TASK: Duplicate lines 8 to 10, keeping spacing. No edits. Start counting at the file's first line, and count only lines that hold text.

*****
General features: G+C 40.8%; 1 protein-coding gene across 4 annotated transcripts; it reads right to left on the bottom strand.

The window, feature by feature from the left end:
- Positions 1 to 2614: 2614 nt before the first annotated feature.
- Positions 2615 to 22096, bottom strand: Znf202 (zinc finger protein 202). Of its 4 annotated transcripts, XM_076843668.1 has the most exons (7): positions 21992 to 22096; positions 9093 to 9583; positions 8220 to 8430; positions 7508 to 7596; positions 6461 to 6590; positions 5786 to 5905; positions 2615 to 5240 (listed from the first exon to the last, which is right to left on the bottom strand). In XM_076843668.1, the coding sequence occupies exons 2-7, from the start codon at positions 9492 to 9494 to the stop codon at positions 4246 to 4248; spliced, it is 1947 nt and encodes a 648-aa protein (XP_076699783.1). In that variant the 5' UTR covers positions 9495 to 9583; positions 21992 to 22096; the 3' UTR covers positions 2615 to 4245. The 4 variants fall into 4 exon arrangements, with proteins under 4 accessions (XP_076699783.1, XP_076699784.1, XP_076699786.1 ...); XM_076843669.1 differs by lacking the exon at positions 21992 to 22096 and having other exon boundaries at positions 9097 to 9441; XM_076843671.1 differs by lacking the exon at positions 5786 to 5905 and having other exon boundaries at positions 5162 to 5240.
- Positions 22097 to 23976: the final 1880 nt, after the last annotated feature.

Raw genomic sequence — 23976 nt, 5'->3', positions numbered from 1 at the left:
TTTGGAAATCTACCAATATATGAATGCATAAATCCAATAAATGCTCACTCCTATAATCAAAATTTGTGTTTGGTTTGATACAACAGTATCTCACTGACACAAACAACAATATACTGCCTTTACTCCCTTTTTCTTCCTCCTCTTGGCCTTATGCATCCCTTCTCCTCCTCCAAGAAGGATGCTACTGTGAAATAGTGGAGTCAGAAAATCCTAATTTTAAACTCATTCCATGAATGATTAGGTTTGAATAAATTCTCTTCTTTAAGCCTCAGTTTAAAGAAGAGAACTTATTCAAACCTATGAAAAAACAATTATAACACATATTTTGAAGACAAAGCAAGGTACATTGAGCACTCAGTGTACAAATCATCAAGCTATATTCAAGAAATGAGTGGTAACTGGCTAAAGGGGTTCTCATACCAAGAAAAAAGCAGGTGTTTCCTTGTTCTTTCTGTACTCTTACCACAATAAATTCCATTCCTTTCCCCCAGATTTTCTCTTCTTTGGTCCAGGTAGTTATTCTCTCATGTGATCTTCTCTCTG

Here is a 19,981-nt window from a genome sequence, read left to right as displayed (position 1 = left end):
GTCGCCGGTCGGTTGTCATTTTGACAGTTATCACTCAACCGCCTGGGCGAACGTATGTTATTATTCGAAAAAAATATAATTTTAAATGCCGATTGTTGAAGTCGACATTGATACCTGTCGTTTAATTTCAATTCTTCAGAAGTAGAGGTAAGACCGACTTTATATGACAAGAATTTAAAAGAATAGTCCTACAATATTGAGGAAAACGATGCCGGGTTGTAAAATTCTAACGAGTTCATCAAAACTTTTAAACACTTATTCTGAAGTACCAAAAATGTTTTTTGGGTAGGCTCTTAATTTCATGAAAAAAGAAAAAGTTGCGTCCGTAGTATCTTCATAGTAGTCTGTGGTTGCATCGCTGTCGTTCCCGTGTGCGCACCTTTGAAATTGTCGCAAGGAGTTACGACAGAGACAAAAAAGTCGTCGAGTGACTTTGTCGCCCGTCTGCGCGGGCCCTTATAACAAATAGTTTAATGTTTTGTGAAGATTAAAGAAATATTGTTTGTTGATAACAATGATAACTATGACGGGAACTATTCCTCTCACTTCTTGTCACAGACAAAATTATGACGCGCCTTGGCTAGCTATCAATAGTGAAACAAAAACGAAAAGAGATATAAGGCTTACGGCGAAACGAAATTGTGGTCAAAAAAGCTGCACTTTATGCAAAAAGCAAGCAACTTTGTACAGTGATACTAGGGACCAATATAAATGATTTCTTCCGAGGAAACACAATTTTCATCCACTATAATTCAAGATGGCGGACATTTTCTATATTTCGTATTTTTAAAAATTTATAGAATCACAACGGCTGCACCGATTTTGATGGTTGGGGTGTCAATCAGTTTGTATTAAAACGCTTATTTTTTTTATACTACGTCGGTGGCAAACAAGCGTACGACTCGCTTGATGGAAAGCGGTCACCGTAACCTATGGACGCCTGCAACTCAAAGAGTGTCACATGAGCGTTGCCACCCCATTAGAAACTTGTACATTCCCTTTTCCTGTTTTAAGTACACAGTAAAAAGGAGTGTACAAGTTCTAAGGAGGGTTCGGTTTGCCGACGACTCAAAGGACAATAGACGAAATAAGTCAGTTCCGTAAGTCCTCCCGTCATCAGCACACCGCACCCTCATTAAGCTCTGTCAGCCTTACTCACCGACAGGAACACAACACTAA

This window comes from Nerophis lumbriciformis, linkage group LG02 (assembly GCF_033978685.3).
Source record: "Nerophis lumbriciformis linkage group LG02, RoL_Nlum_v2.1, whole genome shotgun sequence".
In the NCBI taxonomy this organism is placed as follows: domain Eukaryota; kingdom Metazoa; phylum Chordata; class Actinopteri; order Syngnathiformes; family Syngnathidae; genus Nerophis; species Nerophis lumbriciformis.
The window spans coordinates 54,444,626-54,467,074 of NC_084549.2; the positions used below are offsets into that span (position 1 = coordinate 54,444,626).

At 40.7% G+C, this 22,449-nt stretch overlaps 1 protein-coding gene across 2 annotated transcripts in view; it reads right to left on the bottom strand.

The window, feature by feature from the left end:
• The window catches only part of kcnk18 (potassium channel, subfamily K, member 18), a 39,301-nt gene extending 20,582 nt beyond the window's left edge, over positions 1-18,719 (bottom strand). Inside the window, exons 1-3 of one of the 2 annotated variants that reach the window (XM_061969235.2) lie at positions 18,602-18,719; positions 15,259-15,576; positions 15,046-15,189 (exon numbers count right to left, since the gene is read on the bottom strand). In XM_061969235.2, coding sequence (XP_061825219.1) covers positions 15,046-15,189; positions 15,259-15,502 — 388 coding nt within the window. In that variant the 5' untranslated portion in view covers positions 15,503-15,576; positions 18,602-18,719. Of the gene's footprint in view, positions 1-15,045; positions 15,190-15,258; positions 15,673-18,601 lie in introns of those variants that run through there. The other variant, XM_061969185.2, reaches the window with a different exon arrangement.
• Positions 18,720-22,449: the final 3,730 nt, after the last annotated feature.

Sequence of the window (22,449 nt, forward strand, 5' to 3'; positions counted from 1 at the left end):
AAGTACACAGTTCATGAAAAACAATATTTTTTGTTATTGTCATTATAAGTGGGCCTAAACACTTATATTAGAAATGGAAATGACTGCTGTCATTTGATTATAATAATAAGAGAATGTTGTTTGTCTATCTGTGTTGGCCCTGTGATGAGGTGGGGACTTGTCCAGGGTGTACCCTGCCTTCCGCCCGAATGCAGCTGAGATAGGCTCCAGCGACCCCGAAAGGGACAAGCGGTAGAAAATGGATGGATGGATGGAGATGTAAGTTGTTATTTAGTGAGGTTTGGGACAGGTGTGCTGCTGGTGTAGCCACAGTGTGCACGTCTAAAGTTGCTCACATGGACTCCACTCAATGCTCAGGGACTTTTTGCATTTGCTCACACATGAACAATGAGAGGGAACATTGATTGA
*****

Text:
Here is a 19,981-nt window from a genome sequence, read left to right as displayed (position 1 = left end):
GTCGCCGGTCGGTTGTCATTTTGACAGTTATCACTCAACCGCCTGGGCGAACGTATGTTATTATTCGAAAAAAATATAATTTTAAATGCCGATTGTTGAAGTCGACATTGATACCTGTCGTTTAATTTCAATTCTTCAGAAGTAGAGGTAAGACCGACTTTATATGACAAGAATTTAAAAGAATAGTCCTACAATATTGAGGAAAACGATGCCGGGTTGTAAAATTCTAACGAGTTCATCAAAACTTTTAAACACTTATTCTGAAGTACCAAAAATGTTTTTTGGGTAGGCTCTTAATTTCATGAAAAAAGAAAAAGTTGCGTCCGTAGTATCTTCATAGTAGTCTGTGGTTGCATCGCTGTCGTTCCCGTGTGCGCACCTTTGAAATTGTCGCAAGGAGTTACGACAGAGACAAAAAAGTCGTCGAGTGACTTTGTCGCCCGTCTGCGCGGGCCCTTATAACAAATAGTTTAATGTTTTGTGAAGATTAAAGAAATATTGTTTGTTGATAACAATGATAACTATGACGGGAACTATTCCTCTCACTTCTTGTCACAGACAAAATTATGACGCGCCTTGGCTAGCTATCAATAGTGAAACAAAAACGAAAAGAGATATAAGGCTTACGGCGAAACGAAATTGTGGTCAAAAAAGCTGCACTTTATGCAAAAAGCAAGCAACTTTGTACAGTGATACTAGGGACCAATATAAATGATTTCTTCCGAGGAAACACAATTTTCATCCACTATAATTCAAGATGGCGGACATTTTCTATATTTCGTATTTTTAAAAATTTATAGAATCACAACGGCTGCACCGATTTTGATGGTTGGGGTGTCAATCAGTTTGTATTAAAACGCTTATTTTTTTTATACTACGTCGGTGGCAAACAAGCGTACGACTCGCTTGATGGAAAGCGGTCACCGTAACCTATGGACGCCTGCAACTCAAAGAGTGTCACATGAGCGTTGCCACCCCATTAGAAACTTGTACATTCCCTTTTCCTGTTTTAAGTACACAGTAAAAAGGAGTGTACAAGTTCTAAGGAGGGTTCGGTTTGCCGACGACTCAAAGGACAATAGACGAAATAAGTCAGTTCCGTAAGTCCTCCCGTCATCAGCACACCGCACCCTCATTAAGCTCTGTCAGCCTTACTCACCGACAGGAACACAACACTAA

This window comes from Nerophis lumbriciformis, linkage group LG02 (assembly GCF_033978685.3).